• Here is a link to a site which features free "text generator" software (Xara 3D Text Generator).  If you are thinking of developing a poem with flash animation and 3D effects, this might be one way to go. And remember, if you google "free text generator" you will see many options to play around with.  There are also many flash tutorials, so remember to "google it".
  • Here is another comprehensive digital story resource entitled "How To Create Simple Digital Stories" that provides links to tutorials and descriptions of different software platforms including - iMovie, MovieMaker, Photostory, and Audacity.
  • Remember everyone - TAKE TIME TO TINKER!

For next week:
We are honored to have Dr. Leonardo Flores, Associate Professor of English at The University of Puerto Rico at Mayag├╝ez, join our class next week for our second "connected learning session".  Check out this short video as an "introduction" - Dr. Flores is currently Digital Culture Fulbright Scholar based in Bergen, Norway.  He will be tweeting with us (from Norway) from 6:00 to 7:00pm EST during our next class period (Tuesday April 9th).  As you know, the former twitter session with Prof. Gould was very exciting for all of us, and I am sure you will agree that it "opened up" our conceptual/theoretical engagement with e-lit.  With that in mind, for our next "guest scholar" twitter round we will speak with Dr. Flores specifically about the e-lit creative process.  I asked Dr. Flores to offer us some guidance on the more "nuts & bolts" aspects of creating e-lit, and he has graciously agreed to give us some some pointers and resources.  He knows that you will be in the midst of working on Project #2 for class.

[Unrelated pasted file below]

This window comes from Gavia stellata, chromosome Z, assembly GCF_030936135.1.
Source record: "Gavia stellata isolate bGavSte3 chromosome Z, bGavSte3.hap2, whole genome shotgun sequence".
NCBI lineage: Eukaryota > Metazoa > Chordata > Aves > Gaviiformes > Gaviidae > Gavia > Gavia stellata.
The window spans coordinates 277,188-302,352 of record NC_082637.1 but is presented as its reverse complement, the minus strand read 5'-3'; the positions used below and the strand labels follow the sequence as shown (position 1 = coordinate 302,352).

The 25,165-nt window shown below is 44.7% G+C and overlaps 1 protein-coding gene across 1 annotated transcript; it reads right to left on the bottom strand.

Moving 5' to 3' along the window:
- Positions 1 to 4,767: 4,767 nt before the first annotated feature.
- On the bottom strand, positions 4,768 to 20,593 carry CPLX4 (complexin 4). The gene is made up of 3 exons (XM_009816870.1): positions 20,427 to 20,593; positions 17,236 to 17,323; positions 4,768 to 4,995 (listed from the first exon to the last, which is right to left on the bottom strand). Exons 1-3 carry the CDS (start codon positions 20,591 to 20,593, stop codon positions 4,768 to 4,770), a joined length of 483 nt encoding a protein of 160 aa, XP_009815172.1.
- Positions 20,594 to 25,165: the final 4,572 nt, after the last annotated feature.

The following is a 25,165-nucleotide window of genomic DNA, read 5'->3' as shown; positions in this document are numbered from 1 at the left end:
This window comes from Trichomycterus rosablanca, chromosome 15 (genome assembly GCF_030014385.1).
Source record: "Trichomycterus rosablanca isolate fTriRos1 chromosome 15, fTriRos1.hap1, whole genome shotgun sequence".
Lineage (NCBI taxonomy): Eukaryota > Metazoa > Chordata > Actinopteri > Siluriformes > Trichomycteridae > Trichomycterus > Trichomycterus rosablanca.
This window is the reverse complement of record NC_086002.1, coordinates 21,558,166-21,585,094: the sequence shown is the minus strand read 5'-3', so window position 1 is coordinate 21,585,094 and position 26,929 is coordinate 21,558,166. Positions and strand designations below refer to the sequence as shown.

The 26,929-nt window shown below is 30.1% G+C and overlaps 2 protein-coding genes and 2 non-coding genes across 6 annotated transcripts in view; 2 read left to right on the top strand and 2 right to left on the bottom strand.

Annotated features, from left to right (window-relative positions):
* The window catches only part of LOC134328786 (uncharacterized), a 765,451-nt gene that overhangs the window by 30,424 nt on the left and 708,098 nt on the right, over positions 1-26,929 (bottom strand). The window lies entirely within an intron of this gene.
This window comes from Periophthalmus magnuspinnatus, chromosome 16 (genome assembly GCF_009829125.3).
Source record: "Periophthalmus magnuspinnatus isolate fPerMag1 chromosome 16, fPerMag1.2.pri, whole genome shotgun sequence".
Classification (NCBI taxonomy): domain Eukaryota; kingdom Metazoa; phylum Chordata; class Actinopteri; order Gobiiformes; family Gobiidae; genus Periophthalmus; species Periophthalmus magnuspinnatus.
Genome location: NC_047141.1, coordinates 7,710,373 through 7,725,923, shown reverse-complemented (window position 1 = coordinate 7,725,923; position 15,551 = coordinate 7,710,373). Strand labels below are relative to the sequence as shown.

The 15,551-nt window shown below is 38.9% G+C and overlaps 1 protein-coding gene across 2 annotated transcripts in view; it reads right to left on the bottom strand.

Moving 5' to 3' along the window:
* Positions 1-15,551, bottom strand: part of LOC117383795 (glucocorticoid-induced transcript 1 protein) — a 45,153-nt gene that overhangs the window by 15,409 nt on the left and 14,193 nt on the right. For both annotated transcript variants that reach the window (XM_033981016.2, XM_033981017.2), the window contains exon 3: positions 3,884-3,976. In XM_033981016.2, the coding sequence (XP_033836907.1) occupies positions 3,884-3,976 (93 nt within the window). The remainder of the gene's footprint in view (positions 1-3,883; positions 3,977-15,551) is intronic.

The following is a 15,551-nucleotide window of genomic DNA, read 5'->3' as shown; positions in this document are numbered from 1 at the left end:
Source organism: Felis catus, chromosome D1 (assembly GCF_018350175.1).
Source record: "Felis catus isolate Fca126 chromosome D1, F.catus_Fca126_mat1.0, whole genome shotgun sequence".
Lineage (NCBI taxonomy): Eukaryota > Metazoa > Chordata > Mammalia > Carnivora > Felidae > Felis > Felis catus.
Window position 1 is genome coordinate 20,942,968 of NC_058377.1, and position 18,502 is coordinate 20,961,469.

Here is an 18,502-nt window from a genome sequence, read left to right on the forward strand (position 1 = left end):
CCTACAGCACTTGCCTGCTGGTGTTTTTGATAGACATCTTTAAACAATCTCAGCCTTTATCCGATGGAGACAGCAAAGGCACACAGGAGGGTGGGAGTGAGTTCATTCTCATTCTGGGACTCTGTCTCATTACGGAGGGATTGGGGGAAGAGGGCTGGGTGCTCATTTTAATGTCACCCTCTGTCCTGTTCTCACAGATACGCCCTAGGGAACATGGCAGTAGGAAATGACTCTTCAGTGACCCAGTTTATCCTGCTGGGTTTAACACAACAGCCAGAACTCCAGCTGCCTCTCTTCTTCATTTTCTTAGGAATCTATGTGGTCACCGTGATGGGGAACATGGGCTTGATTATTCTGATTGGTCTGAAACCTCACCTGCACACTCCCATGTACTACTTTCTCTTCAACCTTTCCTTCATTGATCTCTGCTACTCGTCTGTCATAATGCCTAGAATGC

Be prepared for next week's class workshop on Project 2.  For your blog next week:

1.  Choose the software you would like to use in creating your next piece. Write about that choice explaining briefly why you decided to go with that application.  "Play around" with the software, and develop some initial foundation for your project that you may build upon in the week before deadline (April 16).

2.  Write an early outline of the narrative/text/poem you will be creating.  Describe the intended content for your piece, along with the style and design features you would like to invoke.

3.  Prepare a question (or a few) to pose to Dr. Flores during our twitter session. 



Friday, March 29, 2013

Twitter discussion & Review Series (cont.)